Review Summary: The product of youthful exuberance.
The Ghost Inside is one of the current front runners of the metalcore scene, along side bands like Bullet for my Valentine, Parkway Drive, etc. Formerly known as A Dying Dream, The Ghost Inside has been branding their own style of moderately generic bad boy metalcore since 2004. Coming off the album "Get What You Give", it can be safely said they actually do this really well. The screams packed a mean punch and the riffs were amazing for simple enjoyment and headbanging. The album was simple, blunt and just an overall great record for letting off some steam. So how does "Dear Youth" fare?
Actually surprisingly well.
Just like any "The Ghost Inside" record, the album kicks off with a furious lead for a song, something to immediately grab the listener. "It's time to pull through, something I must do with or without you." This is one of the lines off of the first track "Avalanche". The line is cliche but it is too demanding to ignore, which the entire album does a great job of doing-demanding attention. The vocals are harsh and enraged but don't overshadow the lyrics of the track. The track isn't technical and the whole album is far from being technical as well, but everything is delivered with such a passion and even nostalgia that it becomes hard to ignore, especially on the title track "Dear Youth".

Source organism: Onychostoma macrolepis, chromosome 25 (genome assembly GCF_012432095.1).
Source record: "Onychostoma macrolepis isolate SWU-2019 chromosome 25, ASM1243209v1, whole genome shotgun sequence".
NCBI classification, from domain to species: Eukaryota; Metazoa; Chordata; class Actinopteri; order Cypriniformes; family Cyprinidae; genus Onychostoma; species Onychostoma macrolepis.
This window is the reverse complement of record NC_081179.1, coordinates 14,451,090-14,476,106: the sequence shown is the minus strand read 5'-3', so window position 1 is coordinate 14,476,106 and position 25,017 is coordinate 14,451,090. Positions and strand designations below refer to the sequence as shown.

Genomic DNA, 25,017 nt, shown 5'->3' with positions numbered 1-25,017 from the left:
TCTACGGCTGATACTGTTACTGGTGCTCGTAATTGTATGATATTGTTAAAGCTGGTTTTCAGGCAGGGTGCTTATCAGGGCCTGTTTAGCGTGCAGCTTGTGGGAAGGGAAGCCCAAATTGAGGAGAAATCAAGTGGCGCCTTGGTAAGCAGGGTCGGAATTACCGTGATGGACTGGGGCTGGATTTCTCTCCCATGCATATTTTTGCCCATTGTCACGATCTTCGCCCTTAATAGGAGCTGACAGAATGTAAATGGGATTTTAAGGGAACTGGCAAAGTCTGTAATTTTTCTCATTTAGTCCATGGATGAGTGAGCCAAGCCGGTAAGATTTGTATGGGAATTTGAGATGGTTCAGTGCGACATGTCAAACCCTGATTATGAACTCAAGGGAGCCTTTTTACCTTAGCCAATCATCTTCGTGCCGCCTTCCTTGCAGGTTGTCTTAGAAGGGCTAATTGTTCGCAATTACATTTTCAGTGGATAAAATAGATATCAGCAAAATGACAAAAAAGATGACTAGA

As for the actual content of the music, most of what is offered is plain Jane riffs and drumming, which is a big double edged sword on this album. Everything is played to safe to be all to memorable but it stops any tracks from stooping to rock bottom. The drums just roll along side the guitar and vocals, and the guitar is half unnecessary breakdowns. The small number of breakdowns that feel necessary and add to the tracks are however badass and get your blood pumping.
Even despite this, however, the album offers an immediate sort of satisfaction. The lyrics and choruses are cheesy but they are infectiously catchy, and while some do slip under the catchier tracks, even those tracks are enough to warrant a few playthroughs in your own head. I'd really only say the only tracks that offers any sort of content besides being catchy and vague enough to be relate-able are "Wide Eyed" and "Phoenix Flames", with "Wide Eyed" offering surprise cleans by the vocalist of Letlive and "Phoenix Flames" breaking the verse-chorus-verse-chorus-breakdown-chorus set up, and actually offering some violin to mellow out the ending. The former track, "Wide Eyed", unfortunately is awkward, simply because the melody is seemingly out of nowhere, although it is nice that The Ghost Inside tried adding variety.
In summary I can't say that the album is amazing, but it's among the best of generic breakdown based metalcore you will find. It fits a safe niche that, albeit is already a bit constricting, it manages to work with well. The album is passionate and full of cheesy but catchy one liners that allow you to blow off steam, even if they don't do much more.